During the last five years, we’ve had the pleasure of watching several excellent black horror movies. Jordan Peele gave us Us and Get Out but we also have Remi Weekes’s His House and Tim Story’s The Blackening. Things were much different in the eighties and you could argue that was the golden age of horror movies. Finally, with the release of Candyman in 1992, we began to see a change. Before that one, John Carpenter made The People Under The Stairs, a highly underrated horror comedy. And if you want to go further into the past, the only movie I can remember is Blacula. It’s funny to think that the 1998 smash hit Blade starring Wesley Snipes finally broke the dam.
Tales From The Hood is a bit messy but entertaining and charming horror comedy with a black twist. Sure, it can be a bit heavy-handed when it comes to messaging at times. However, it’s fully aware of that and tries to make up for that fact by offering you a good script, excellent performances, and creative plots. We will witness five stories of horror, as this is a horror anthology, all somehow related to the African-American community. And we’ll stay in the city, as the title suggests. Just to get back a bit to the earlier history lesson, if you want to know more just check out the 2019 documentary: Horror Noire: A History of Black Horror.
Now, the title of this movie comes from the popular nineties horror television show Tales From The Crypt. Rusty Cundieff who directed and wrote this movie along with Darin Scott based some of the stories on his own experiences. So, what’s this movie actually about, you might be wondering. Well, we have three young gangsters who break into a funeral home and hold its owner hostage. The owner then tells them four stories about the four dead men they see in the parlor. The stories explore racism, gang culture, domestic violence, and obligatory police violence.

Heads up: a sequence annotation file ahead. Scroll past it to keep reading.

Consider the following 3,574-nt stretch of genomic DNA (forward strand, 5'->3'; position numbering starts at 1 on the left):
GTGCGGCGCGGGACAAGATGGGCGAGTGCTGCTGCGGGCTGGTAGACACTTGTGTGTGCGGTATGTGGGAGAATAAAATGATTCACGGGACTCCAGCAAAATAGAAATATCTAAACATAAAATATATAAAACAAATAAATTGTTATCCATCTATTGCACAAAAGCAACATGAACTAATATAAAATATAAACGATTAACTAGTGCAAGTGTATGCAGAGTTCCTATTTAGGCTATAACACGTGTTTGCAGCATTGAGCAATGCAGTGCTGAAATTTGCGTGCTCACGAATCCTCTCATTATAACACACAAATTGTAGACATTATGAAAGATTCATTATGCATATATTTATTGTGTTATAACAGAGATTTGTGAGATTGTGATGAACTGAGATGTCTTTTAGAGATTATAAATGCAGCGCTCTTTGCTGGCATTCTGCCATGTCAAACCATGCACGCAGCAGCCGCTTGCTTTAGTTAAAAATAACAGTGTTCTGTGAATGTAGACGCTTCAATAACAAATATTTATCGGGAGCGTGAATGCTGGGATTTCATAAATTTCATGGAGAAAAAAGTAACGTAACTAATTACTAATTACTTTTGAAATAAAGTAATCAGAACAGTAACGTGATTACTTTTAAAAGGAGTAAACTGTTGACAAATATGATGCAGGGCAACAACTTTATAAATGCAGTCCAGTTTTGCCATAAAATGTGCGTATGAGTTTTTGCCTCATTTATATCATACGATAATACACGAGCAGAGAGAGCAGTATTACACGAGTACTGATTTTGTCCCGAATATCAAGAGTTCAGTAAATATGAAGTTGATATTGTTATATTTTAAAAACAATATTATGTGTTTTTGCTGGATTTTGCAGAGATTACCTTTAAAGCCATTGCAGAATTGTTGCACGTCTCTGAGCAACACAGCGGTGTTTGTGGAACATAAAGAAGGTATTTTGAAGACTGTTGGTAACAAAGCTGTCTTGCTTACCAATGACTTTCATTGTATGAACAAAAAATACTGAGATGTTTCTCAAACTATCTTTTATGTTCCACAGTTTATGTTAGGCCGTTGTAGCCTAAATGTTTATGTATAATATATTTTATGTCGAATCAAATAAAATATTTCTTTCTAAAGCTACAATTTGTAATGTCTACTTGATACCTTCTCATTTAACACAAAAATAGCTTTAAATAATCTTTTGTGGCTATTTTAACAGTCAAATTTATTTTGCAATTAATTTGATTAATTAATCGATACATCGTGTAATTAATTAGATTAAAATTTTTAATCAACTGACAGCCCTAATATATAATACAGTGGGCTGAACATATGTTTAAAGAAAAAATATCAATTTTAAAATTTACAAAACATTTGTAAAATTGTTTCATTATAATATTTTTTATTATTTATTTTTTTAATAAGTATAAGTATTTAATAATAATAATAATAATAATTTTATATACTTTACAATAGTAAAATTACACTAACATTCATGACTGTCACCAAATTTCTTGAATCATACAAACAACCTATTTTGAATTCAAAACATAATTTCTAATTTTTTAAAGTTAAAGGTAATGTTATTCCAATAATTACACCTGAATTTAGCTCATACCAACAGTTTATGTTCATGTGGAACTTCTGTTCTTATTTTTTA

So, about twenty minutes per story plus add twenty for the main one and you’ve got yourself one fast-moving movie. Even if one of the stories is not to your liking, maybe the next one will be. All of them are of equal quality so everything depends on your taste. KKK Comeuppance was definitely the funniest one while the last one, Hard-Core Convert, had the most impactful messaging. It also had some pretty strong flashing lights so just be ready for them. Tales From The Hood is a movie that’s definitely rough around the edges. However, it manages to be both entertaining and to send a message.
Clarence Williams III was excellent as the funeral home director along with Corbin Bernsen who plays the racist senator. I also want to single out the late rapper and actor Lamont Bentley who plays Crazy K in the last story. His performance here was phenomenal and it’s no wonder he found himself alongside Dr. Dre and Snoop Dogg a couple of years later in the movie The Wash. And if you’re wondering from where you know Roger Guenveur Smith, it’s from another nineties hood classic Deep Cover, also starring Clarence Williams III.
Finally, when it comes to gore, the first story is the juiciest one. And the practical effects along with make-up aren’t too shabby. The second and the fourth ones feature several quite disturbing scenes that you could only see in the 20th century. So, if you’re looking for something both entertaining and refreshing with that sweet, sweet nineties flavor, do check out Tales From The Hood. Oddly enough, we got not one but two sequels in the last couple of years. Both of which are barely watchable. You would be better off watching some of the old-school horror anthologies like Creepshow.
Director: Rusty Cundieff
Writers: Rusty Cundieff, Darin Scott
Cast: Clarence Williams III, Joe Torry, De’aundre Bonds, Corbin Bernsen, Anthony Griffith, Lamont Bentley
Fun Facts: Rusty Cundieff’s parents both appear in the movie. His daddy is the preacher while his mommy is the woman in the rocking chair on the painting.